The plant site was a former wood treating facility and sawmill that dates back to the 1950's. Wood-treating operations ceased around 1980, and a residential/commercial building material supplier currently uses the facility. Previous work, initiated in 1986, included site assessment and/or corrective action activities (i.e., source removal efforts), which continue to the present. The major contaminants of concern in soils are arsenic and dioxin (expressed as 2,3,7,8-TCDD Toxicity Equivalents), while groundwater below parts of the site is impacted by arsenic. Historically, Pentachlorophenol has been found in groundwater in very isolated areas, but has been naturally attenuated following the source removal efforts. Southern Wood Piedmont (SWP) retained Geosyntec to conduct additional site assessment activities, and to develop a comprehensive remedial strategy to resolve remaining on- and off-site issues. The property was divested in 2006; however, Rayonier is responsible for historic offsite releases.
Geosyntec's Scope of Services
Geosyntec implemented a risk-based approach that included spatial averaging techniques to develop site-wide exposure point concentrations. This approach can lead to risk reductions by addressing selected remaining hot spot areas without having to remediate every pocket of residual contamination above a soil cleanup target level. Geosyntec managed the site database and used a GIS platform to present the data and to assist in data evaluations. As part of a comprehensive remedial strategy, we conducted a greenhouse study in conjunction with Edenspace Corporation to evaluate the feasibility of a phytotechnology approach to remediate the residual arsenic contamination in shallow soils at the site. The greenhouse study focused on using a recently-discovered brake fern (Pteris vittata), which has been shown to hyperaccumulate arsenic in its shoots to concentrations as high as 22,000 mg/kg. Study results have indicated that soil arsenic concentrations at the site can be reduced by at least 10 mg/kg on an annual basis. However, after divestiture, the new property owner is responsible for onsite issues. A second application of phytotechnologies at the site is the use of a slash pine plantation to hydraulically control the migration of arsenic-impacted groundwater. We recently installed the system and associated wells and piezometers to monitor its performance.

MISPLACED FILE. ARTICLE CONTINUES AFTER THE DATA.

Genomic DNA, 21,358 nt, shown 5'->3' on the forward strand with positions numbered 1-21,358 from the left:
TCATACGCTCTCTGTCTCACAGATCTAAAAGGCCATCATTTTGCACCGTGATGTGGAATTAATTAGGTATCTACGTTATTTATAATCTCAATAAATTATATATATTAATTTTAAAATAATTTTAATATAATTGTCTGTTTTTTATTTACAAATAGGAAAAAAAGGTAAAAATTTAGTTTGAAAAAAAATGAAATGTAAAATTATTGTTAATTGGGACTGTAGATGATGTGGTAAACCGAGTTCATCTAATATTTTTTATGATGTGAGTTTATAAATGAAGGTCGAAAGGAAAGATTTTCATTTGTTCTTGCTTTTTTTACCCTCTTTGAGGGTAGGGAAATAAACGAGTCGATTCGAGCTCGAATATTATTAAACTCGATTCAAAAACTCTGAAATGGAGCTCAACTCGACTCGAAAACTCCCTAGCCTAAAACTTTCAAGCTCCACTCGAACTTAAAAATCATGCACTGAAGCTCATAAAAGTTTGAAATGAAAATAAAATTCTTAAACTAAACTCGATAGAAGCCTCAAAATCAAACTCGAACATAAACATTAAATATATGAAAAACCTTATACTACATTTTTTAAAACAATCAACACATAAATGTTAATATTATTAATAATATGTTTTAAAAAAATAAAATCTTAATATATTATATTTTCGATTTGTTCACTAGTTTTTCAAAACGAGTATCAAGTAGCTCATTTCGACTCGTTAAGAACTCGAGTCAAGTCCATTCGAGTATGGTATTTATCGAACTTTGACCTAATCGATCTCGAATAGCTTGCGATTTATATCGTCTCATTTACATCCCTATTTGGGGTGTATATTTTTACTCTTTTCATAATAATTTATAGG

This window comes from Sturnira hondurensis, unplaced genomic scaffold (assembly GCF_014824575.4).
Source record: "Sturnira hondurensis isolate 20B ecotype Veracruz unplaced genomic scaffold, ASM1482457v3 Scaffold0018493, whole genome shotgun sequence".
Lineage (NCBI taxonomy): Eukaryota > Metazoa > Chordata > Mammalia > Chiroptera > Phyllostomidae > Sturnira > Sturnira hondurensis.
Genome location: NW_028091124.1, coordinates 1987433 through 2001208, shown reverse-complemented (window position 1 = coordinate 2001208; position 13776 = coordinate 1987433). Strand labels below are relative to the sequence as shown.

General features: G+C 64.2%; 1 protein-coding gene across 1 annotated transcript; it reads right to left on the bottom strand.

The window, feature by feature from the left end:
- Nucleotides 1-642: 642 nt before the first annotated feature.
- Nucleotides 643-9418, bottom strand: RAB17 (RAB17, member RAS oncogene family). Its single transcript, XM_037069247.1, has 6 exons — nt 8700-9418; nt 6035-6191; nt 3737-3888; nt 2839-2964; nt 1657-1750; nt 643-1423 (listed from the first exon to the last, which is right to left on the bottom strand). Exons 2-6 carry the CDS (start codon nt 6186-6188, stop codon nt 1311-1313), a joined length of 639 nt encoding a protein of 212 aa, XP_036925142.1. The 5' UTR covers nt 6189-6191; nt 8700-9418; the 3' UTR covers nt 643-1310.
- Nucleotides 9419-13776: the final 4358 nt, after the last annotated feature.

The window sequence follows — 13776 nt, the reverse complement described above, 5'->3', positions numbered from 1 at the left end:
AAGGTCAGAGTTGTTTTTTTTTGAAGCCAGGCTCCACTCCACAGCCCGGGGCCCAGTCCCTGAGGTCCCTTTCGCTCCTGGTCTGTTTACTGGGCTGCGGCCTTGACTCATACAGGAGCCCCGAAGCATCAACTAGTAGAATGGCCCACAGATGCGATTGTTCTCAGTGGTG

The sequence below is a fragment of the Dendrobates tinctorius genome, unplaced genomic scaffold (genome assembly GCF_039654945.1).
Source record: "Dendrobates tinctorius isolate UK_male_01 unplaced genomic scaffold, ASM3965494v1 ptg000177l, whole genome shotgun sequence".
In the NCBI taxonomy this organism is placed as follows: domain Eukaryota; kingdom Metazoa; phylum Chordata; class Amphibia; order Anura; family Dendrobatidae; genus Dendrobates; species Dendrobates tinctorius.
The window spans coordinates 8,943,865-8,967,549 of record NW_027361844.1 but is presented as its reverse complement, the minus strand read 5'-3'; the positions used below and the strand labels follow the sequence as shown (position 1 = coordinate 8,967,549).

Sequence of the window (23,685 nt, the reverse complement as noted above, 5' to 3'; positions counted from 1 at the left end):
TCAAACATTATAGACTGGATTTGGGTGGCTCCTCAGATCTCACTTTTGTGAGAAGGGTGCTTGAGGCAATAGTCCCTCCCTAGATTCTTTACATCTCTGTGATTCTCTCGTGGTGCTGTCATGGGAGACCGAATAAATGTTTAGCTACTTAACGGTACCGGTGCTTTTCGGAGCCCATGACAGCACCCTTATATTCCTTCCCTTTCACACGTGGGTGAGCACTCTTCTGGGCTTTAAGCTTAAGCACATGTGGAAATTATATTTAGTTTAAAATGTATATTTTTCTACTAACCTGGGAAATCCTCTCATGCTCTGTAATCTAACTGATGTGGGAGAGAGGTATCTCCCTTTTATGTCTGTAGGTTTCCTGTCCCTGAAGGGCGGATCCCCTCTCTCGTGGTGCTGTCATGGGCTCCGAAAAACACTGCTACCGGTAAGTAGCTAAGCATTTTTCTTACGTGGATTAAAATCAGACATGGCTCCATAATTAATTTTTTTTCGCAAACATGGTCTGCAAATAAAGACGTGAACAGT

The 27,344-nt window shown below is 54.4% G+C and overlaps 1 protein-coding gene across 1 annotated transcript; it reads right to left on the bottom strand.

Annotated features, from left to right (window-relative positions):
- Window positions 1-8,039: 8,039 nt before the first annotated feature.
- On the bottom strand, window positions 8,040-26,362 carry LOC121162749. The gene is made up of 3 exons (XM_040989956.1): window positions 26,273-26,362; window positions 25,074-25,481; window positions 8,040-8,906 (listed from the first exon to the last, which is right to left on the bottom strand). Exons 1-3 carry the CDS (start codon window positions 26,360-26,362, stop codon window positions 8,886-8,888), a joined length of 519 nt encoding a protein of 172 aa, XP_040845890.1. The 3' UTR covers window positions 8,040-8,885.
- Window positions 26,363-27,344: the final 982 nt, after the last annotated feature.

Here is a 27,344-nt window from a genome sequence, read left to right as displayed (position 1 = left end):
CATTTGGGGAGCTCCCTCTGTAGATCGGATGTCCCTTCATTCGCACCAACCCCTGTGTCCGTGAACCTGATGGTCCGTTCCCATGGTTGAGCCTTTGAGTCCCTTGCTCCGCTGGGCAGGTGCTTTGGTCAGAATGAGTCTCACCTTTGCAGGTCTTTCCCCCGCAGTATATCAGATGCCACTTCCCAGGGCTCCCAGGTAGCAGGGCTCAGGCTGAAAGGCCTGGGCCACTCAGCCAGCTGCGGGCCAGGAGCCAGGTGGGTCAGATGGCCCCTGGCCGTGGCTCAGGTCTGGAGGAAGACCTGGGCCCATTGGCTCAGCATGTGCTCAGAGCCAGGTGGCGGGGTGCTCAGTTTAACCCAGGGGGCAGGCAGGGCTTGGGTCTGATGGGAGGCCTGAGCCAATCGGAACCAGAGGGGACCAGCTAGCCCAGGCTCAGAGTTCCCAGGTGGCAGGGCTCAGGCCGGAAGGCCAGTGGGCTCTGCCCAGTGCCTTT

Since industrial operations have ceased, contaminated soils have been excavated, and the core of the arsenic plume will be hydraulically contained, while currently-elevated levels of arsenic in groundwater are expected to naturally attenuate due to dilution, adsorption, and precipitation as arsenic sulfides. With respect to offsite releases, Geosyntec developed a conceptual site model for the offsite transport of dioxins and is using the CSM to limit the scope of the dioxin investigations. The CSM included a Principal Component analysis and source modeling to fingerprint the background dioxins which was used to delineate the extent of the release contributed by the Plant. Geosyntec also worked with the property owner and developed a site-specific cleanup goal for dioxins (490 ppt) that will be protective of future industrial workers.
Geosyntec's dioxin fingerprinting and CSM are being used to limit the scope of the dioxin investigation. Our geochemical evaluation of shallow groundwater revealed that conditions are conducive to the precipitation of arsenic sulfides, and groundwater concentrations have already decreased substantially since the last comprehensive groundwater assessment.